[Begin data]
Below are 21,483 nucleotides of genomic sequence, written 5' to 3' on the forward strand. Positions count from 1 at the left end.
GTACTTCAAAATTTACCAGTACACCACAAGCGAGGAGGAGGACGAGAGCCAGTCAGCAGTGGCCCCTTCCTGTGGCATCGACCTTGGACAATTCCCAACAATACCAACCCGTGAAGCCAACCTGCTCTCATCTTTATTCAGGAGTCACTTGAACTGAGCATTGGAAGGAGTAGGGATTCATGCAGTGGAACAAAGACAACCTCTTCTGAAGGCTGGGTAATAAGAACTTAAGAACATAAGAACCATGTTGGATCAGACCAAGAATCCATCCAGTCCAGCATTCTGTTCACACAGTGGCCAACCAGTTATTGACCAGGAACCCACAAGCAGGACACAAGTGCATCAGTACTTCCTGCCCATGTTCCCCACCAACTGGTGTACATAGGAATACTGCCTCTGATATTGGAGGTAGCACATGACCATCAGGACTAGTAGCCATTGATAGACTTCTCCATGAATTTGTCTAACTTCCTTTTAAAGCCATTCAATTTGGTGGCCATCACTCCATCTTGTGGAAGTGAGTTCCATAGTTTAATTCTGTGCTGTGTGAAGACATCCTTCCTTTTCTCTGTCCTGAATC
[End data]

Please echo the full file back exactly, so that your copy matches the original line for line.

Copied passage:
Below are 21,483 nucleotides of genomic sequence, written 5' to 3' on the forward strand. Positions count from 1 at the left end.
GTACTTCAAAATTTACCAGTACACCACAAGCGAGGAGGAGGACGAGAGCCAGTCAGCAGTGGCCCCTTCCTGTGGCATCGACCTTGGACAATTCCCAACAATACCAACCCGTGAAGCCAACCTGCTCTCATCTTTATTCAGGAGTCACTTGAACTGAGCATTGGAAGGAGTAGGGATTCATGCAGTGGAACAAAGACAACCTCTTCTGAAGGCTGGGTAATAAGAACTTAAGAACATAAGAACCATGTTGGATCAGACCAAGAATCCATCCAGTCCAGCATTCTGTTCACACAGTGGCCAACCAGTTATTGACCAGGAACCCACAAGCAGGACACAAGTGCATCAGTACTTCCTGCCCATGTTCCCCACCAACTGGTGTACATAGGAATACTGCCTCTGATATTGGAGGTAGCACATGACCATCAGGACTAGTAGCCATTGATAGACTTCTCCATGAATTTGTCTAACTTCCTTTTAAAGCCATTCAATTTGGTGGCCATCACTCCATCTTGTGGAAGTGAGTTCCATAGTTTAATTCTGTGCTGTGTGAAGACATCCTTCCTTTTCTCTGTCCTGAATC